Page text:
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An unmade bed in the village of Njala Ngiema, in Sierra Leone. When a person dies of Ebola, the community is usually too afraid to enter their room, which remains untouched and frozen in time.

In Liberia, where I've been the last three weeks, they're selling water buckets for 10 dollars all over Monrovia, the capital. You're supposed to fill them with a mix of chlorine and water to disinfect your hands at every opportunity. Some people have started wearing gloves.

But there are also a lot of people who don't really seem to have taken any measures to protect themselves. There are still pockets of resistance, and a lot of fatalistic reliance on God and religion to save people.

Some people have stopped hugging and shaking hands, such as members of the medical establishment who are so aware of how the virus is transmitted. But you also see people interacting much as they did before; children still play and fight, adults are still shaking hands and hugging.

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Children fly kites in the Ebola-hit slum of West Point, in Liberia's capital, Monrovia. Moments of normality continue, amid the chaos.

What is the general attitude toward treatment centers and trusting that the government actions are effective at curbing Ebola?

Again, you have a very mixed bag. And it's changing, thanks to a lot of hard work from awareness teams and outreach teams. However, many are still too afraid to check themselves into a hospital.

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Messi Boa lost both parents and her grandmother to Ebola. Now she has nobody left to look after her. She lives with her sister in the hard-hit village of Njala Ngiema, in Sierra Leone.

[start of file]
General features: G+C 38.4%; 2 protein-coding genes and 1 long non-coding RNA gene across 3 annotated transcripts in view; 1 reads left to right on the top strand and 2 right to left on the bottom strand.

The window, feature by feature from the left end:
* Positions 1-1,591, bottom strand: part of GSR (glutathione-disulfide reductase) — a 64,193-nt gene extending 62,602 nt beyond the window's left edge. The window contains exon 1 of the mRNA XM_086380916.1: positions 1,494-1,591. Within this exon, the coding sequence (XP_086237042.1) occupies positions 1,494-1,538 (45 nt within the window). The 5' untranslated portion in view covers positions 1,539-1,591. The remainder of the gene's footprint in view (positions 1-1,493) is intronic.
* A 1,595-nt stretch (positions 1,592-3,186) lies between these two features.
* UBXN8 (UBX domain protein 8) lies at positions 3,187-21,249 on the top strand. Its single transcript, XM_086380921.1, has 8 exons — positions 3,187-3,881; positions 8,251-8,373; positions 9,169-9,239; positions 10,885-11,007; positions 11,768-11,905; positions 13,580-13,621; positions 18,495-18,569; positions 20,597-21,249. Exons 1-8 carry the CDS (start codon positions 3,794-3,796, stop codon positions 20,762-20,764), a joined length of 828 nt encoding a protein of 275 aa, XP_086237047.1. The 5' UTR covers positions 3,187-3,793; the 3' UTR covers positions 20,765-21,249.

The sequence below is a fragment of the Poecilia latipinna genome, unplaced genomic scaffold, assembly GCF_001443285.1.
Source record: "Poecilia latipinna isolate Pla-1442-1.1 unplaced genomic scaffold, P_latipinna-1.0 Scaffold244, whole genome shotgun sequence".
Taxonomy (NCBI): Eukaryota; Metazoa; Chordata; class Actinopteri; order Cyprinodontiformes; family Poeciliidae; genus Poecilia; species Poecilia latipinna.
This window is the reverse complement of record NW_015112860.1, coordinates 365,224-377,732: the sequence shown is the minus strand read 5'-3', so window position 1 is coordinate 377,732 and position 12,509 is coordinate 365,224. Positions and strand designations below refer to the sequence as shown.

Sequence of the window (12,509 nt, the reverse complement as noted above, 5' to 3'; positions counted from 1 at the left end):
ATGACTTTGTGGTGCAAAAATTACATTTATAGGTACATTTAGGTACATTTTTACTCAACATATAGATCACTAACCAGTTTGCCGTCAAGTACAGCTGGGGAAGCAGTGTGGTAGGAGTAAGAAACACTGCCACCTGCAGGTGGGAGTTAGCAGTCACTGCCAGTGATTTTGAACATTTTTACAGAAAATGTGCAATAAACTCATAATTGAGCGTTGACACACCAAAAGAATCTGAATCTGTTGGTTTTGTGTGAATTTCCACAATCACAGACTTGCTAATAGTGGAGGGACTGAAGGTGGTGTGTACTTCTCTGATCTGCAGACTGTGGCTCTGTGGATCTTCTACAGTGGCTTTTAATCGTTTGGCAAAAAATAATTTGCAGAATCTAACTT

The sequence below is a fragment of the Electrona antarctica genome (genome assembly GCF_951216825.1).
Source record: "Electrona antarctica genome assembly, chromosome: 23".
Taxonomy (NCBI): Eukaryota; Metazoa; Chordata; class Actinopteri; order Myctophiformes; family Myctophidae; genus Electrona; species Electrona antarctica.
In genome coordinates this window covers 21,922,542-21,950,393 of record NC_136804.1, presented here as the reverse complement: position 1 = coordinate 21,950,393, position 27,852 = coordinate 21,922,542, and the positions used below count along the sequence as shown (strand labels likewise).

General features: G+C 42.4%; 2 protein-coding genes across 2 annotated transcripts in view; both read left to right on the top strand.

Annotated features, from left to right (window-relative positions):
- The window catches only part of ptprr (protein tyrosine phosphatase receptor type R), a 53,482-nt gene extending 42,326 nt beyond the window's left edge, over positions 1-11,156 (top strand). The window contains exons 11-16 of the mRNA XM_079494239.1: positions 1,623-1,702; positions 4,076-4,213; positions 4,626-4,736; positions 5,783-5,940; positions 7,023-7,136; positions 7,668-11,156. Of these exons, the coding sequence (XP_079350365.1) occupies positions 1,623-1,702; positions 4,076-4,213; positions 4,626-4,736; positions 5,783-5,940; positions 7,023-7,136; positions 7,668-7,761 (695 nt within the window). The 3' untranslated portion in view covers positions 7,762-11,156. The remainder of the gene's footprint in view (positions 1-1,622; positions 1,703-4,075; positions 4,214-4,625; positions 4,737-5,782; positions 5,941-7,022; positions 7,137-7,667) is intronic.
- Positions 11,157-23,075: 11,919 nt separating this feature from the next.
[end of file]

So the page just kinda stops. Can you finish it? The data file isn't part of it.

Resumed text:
What is one of the biggest misconceptions about the outbreak that you see perpetuated in the West?

To be honest, I think the overriding misconception is about how the disease could spread in a more developed nation. There was a lot of hype in the media awhile ago, and a lot of people still seem to see Ebola spreading in the U.S. as an actual risk. But with the right attitude and health system, it's actually a really hard disease to contract, which is what makes [the current outbreak] so sad.

Do you think recent declarations from the U.S. and other countries pledging money and aid to help fight the outbreak have changed the outlook on the outbreak among locals at all?

I wish I could say the international interventions have raised the mood, but it really is generally still quite negative. Much of what the U.S. is sending will go to treating the virus, but really it's preventing it that's just as serious.

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Men pray in the forest outside the remote Liberian village of Barkedu after a suspected Ebola victim is buried.

This interview has been edited for length and clarity. Additional research by Damon Dahlen.

This story is part of "Inside an Outbreak," a HuffPost series taking you to the front lines of the world's worst Ebola outbreak. For more information on how you can help, visit HuffPost Impact.